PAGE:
Spelt - All About Grains
Spelt comes from a wheat-like plant whose seed somewhat resembles wheat but is a bit longer and more pointed. Just like hard red winter wheat, Spelt must be planted in the fall of the year, maturing the following summer. It is an ancient grain that has been grown all over Europe for the last 9,000 years and is also referred to in the Old Testament of the Bible. In fact, it is believed that only the grains Emmer and Elkorn have preceded Spelt in being domesticated. Here in the United States, Spelt was brought by Swiss Immigrants to the Eastern Ohio and from that time spelt was a very common grain grown for hundreds of years throughout the United States. During the 20th Century, it was almost completely abandoned for the more modern varieties of wheat which had a higher yield, shorter growing season and better resistance to disease. In Europe, especially during the Middle Ages, Spelt was grown for human consumption and also animal feed. Here in the United States, until recent times, Spelt was grown mostly as feed. However, since the mid 1980's, Spent has made a real inroad into the health food market as a wheat substitute.
Many people who are allergic to wheat can tolerate Spelt. However, many allergy doctors believe that Spelt is too closely related to wheat for it to be an effective replacement grain. They feel that even though wheat sensitive people might be able to tolerate it now, as time goes by they will develop wheat-like allergies to it. However, companies that exclusively sell Spelt products to people, many of them with wheat allergies, say their customers have had really good luck eating Spelt goods. Spelt has a lower gluten strength which makes it possible for many people with gluten allergies to eat this product. Purity Foods, one of the main marketers of Spelt say that out of thousands of their customers with wheat allergies, only 16 of them have reported allergic reactions to Spelt. An Ohio bakery that specializes in making spelt products and distributes them over several different states has numerous customers who can't tolerate wheat yet can eat Spelt products. It seems, for the wheat intolerant among us, Spelt is probably worth a try. If you are allergic to wheat and you want to use Spelt, please consult your doctor before trying this product, then use adequate safeguards when trying Spelt to prevent serious complications should you also be allergic to this product.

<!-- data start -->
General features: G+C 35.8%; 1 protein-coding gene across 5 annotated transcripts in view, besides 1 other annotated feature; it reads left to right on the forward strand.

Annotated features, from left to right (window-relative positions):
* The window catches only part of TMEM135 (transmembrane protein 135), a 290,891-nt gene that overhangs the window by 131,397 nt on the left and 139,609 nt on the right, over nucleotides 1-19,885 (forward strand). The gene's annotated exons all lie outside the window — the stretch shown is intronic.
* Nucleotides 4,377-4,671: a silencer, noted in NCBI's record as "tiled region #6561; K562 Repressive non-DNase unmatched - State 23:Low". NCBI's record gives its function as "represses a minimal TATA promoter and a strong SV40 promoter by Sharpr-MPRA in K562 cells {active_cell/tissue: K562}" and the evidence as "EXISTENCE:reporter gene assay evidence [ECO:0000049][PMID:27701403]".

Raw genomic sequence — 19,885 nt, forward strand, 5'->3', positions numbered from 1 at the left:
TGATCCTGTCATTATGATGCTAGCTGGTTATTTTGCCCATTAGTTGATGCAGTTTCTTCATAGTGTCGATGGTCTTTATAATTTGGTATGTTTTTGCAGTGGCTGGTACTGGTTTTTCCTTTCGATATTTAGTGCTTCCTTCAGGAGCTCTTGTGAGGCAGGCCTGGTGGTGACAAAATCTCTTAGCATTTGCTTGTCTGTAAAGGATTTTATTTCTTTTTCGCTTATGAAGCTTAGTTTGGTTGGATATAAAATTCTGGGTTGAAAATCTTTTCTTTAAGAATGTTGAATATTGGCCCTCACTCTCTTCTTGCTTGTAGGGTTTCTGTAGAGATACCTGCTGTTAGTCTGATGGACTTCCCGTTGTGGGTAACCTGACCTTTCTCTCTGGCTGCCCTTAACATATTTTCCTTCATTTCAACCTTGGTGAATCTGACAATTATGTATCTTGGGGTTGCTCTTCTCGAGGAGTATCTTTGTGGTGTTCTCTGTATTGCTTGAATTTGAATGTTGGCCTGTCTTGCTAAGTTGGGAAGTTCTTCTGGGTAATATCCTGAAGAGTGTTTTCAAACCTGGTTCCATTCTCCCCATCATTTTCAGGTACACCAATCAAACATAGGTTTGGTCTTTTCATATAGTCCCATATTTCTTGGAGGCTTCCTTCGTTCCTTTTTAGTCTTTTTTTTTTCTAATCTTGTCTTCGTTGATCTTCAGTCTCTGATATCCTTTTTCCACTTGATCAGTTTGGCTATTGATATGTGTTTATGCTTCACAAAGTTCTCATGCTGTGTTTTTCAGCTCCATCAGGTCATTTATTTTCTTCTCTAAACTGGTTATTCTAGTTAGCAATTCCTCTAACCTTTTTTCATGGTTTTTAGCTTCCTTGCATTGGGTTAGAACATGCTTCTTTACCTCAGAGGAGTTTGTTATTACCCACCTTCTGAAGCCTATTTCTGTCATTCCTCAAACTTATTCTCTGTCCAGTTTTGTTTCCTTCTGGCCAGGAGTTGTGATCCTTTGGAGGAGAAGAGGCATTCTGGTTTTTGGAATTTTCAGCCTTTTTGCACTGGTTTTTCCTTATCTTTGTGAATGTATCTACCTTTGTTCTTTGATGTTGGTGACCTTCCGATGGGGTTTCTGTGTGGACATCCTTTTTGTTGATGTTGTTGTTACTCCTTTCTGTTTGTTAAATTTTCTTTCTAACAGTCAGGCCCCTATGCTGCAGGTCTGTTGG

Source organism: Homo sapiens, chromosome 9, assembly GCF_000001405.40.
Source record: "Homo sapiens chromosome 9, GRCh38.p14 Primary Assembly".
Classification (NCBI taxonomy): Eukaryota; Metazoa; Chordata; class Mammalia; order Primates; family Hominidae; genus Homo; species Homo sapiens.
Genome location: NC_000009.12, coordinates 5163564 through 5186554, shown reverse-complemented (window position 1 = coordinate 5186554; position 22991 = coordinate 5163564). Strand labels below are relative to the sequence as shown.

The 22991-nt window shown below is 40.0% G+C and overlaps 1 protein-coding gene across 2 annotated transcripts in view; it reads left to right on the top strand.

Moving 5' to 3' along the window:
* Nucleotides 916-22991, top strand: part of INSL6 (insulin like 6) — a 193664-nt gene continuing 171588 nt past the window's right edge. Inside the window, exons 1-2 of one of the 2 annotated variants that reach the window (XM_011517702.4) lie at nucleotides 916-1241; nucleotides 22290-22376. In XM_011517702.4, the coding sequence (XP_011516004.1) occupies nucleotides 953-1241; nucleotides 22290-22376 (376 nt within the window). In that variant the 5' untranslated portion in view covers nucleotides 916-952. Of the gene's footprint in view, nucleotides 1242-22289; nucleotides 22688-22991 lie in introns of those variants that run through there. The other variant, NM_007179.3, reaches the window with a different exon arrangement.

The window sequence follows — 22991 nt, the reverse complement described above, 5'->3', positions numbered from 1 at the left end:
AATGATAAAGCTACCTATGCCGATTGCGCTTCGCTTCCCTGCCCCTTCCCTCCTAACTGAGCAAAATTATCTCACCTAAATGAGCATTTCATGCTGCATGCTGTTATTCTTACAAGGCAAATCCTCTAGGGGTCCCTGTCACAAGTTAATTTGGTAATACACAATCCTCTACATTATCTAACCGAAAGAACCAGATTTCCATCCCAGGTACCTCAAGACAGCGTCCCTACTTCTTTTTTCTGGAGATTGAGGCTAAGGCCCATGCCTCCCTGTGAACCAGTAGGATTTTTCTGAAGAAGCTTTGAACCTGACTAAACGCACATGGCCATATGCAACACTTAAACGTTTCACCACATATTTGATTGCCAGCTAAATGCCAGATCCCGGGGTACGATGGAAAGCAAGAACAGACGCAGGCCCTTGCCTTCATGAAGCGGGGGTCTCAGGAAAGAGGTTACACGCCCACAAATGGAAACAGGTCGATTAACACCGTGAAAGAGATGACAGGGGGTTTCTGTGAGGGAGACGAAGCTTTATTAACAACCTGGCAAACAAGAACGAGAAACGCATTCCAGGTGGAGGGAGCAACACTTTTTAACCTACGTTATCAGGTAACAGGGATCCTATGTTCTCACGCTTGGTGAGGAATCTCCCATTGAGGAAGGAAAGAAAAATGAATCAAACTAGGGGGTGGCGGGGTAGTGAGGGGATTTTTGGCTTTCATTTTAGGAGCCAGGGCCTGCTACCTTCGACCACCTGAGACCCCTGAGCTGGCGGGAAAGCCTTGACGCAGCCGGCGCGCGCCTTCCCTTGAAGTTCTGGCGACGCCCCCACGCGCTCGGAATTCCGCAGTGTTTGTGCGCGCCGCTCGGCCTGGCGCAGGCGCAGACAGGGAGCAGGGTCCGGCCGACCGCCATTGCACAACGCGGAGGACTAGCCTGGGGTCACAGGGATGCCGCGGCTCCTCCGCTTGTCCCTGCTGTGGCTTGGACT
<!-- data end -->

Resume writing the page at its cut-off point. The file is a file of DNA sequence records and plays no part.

Spelt contains 15 - 21% protein which is much higher than wheat. It's also higher than wheat in complex carbohydrates, iron, potassium and the B Vitamins. Spelt is easier to digest than wheat products because of it's higher solubility in water. Spelt also contains nutrients that aid in blood clotting and also stimulate the immune system. Due to Spelt's high water solubility and fragile gluten, the grain's vital substances can be absorbed quickly by the body with a minimum of digestive work. Spelt contains special carbohydrates which play a decisive role in blood clotting and stimulate the body's immune system. It's high fiber content aids in reducing cholesterol and heart disease. It's also nice to know that something as healthy as Spelt also has a great flavor. Spelt is just another example of what great nutrition should taste like.
Cooking with Spelt flour is similar to cooking with wheat flour. You can make all the same dishes such as pancakes and waffles, muffins, cakes, crackers and cookies, pastas and breads. Because of it's lower gluten content, however, you will probably not wish to let it rise as high as regular wheat flour bread. When baking, Spelt flour doesn't require as much water - if substituting spelt flour for wheat flour in your favorite recipe, start by using only 3/4ths as much water.
The Prudent Pantry by Alan T. Hagan